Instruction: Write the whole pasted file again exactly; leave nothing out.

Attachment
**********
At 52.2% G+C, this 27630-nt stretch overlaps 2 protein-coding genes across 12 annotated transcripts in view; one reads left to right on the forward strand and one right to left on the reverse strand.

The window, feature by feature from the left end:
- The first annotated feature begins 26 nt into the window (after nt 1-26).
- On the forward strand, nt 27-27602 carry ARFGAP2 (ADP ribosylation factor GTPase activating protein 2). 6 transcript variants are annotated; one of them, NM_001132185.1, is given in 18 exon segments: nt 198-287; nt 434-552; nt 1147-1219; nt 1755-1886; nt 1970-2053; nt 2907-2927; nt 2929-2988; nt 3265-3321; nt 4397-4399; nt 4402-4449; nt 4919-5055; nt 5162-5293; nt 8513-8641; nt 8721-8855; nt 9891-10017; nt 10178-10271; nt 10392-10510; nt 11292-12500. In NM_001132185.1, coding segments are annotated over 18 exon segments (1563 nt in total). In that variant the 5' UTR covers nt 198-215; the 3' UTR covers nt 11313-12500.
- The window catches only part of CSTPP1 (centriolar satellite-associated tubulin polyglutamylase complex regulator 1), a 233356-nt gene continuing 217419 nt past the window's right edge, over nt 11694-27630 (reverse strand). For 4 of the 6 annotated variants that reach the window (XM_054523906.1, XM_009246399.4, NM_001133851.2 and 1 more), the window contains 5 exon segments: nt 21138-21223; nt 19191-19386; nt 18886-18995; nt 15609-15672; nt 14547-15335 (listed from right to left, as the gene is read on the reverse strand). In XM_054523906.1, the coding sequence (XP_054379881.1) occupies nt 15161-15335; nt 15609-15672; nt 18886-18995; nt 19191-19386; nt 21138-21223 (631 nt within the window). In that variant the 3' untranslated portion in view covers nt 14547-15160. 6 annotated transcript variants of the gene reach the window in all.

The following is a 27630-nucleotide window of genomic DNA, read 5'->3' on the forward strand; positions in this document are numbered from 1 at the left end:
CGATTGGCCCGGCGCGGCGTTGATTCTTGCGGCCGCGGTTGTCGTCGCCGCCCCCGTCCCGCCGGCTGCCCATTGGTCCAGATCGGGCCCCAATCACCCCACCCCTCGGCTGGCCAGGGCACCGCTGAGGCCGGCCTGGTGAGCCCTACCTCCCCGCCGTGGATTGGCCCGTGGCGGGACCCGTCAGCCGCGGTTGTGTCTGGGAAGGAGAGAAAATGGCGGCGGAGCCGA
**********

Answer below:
At 52.2% G+C, this 27630-nt stretch overlaps 2 protein-coding genes across 12 annotated transcripts in view; one reads left to right on the forward strand and one right to left on the reverse strand.

The window, feature by feature from the left end:
- The first annotated feature begins 26 nt into the window (after nt 1-26).
- On the forward strand, nt 27-27602 carry ARFGAP2 (ADP ribosylation factor GTPase activating protein 2). 6 transcript variants are annotated; one of them, NM_001132185.1, is given in 18 exon segments: nt 198-287; nt 434-552; nt 1147-1219; nt 1755-1886; nt 1970-2053; nt 2907-2927; nt 2929-2988; nt 3265-3321; nt 4397-4399; nt 4402-4449; nt 4919-5055; nt 5162-5293; nt 8513-8641; nt 8721-8855; nt 9891-10017; nt 10178-10271; nt 10392-10510; nt 11292-12500. In NM_001132185.1, coding segments are annotated over 18 exon segments (1563 nt in total). In that variant the 5' UTR covers nt 198-215; the 3' UTR covers nt 11313-12500.
- The window catches only part of CSTPP1 (centriolar satellite-associated tubulin polyglutamylase complex regulator 1), a 233356-nt gene continuing 217419 nt past the window's right edge, over nt 11694-27630 (reverse strand). For 4 of the 6 annotated variants that reach the window (XM_054523906.1, XM_009246399.4, NM_001133851.2 and 1 more), the window contains 5 exon segments: nt 21138-21223; nt 19191-19386; nt 18886-18995; nt 15609-15672; nt 14547-15335 (listed from right to left, as the gene is read on the reverse strand). In XM_054523906.1, the coding sequence (XP_054379881.1) occupies nt 15161-15335; nt 15609-15672; nt 18886-18995; nt 19191-19386; nt 21138-21223 (631 nt within the window). In that variant the 3' untranslated portion in view covers nt 14547-15160. 6 annotated transcript variants of the gene reach the window in all.

The following is a 27630-nucleotide window of genomic DNA, read 5'->3' on the forward strand; positions in this document are numbered from 1 at the left end:
CGATTGGCCCGGCGCGGCGTTGATTCTTGCGGCCGCGGTTGTCGTCGCCGCCCCCGTCCCGCCGGCTGCCCATTGGTCCAGATCGGGCCCCAATCACCCCACCCCTCGGCTGGCCAGGGCACCGCTGAGGCCGGCCTGGTGAGCCCTACCTCCCCGCCGTGGATTGGCCCGTGGCGGGACCCGTCAGCCGCGGTTGTGTCTGGGAAGGAGAGAAAATGGCGGCGGAGCCGA